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Spinal Cord Injury: Progress, Promise, and Priorities
logically complete injuries show some amount of tissue and axonal sparing across the site of the lesion (Bunge et al., 1997).
THREE PHASES OF SPINAL CORD INJURIES
A spinal cord injury immediately injures or kills cells, but it also causes delayed damage and death to cells that survive the original trauma. The biological response to a spinal cord injury is divided into three phases that follow a distinct but somewhat overlapping temporal sequence: acute (seconds to minutes after the injury), secondary (minutes to weeks after the injury), and chronic (months to years after the injury). A general overview of the three phases is presented in Table 2-4. Diverse groups of cells and molecules from the nervous, immune, and vascular systems are involved in each phase. Most participating cells reside in the spinal cord, but others are summoned to the site of injury from the circulatory system (Table 2-5). To carry out many of their functions, the cells depend on changes in gene expression. As would be expected, injury triggers certain cells to up-regulate (increase expression) or down-regulate (decrease expression) genes responsible for a host of proteins involved in inflammation, neurotransmission, regrowth and repair, and other local responses to injury (Bareyre and Schwab, 2003). The final pattern of sensory and motor losses from the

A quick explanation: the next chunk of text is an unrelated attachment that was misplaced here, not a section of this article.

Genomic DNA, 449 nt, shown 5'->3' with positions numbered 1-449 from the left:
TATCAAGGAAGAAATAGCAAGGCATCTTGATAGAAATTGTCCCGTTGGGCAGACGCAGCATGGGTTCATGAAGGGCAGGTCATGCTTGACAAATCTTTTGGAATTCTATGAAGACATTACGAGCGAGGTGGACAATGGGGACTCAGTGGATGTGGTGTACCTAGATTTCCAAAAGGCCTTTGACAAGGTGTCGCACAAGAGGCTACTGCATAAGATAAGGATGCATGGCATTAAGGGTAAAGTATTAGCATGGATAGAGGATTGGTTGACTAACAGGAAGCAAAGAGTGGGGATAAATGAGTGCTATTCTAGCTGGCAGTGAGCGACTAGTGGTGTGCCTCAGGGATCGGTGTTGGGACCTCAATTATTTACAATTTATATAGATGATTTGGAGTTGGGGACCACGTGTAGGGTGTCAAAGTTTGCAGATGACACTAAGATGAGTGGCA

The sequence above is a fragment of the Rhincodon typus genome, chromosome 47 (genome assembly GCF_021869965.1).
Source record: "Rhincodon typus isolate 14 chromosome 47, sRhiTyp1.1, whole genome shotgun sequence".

TABLE 2-4 Major Features of the Three Phases of Injury
Acute (Seconds after Injury)
Secondary (Minutes to Weeks)
Chronic (Months to Years)
Systemic hypotension and spinal shock
Cell death from direct insult or ischemia (disruption of blood supply)
Vasospasm (reduction in blood flow)
Shifts in electrolytes
Accumulation of neurotransmitters
Continued cell death
Continued shifts electrolytes
Neutrophil and lymphocyte invasion and release of cytokines
Apoptosis (programmed cell death)
Calcium entry into cells
Continued apoptosis radiating from site of in injury
Alteration of ion channels and receptors
Formation of fluid-filled cavity
Scarring of spinal cord by glial cells
Regenerative processes, including sprouting by neurons
SOURCES: Sekhon and Fehlings, 2001; Hulsebosch, 2002.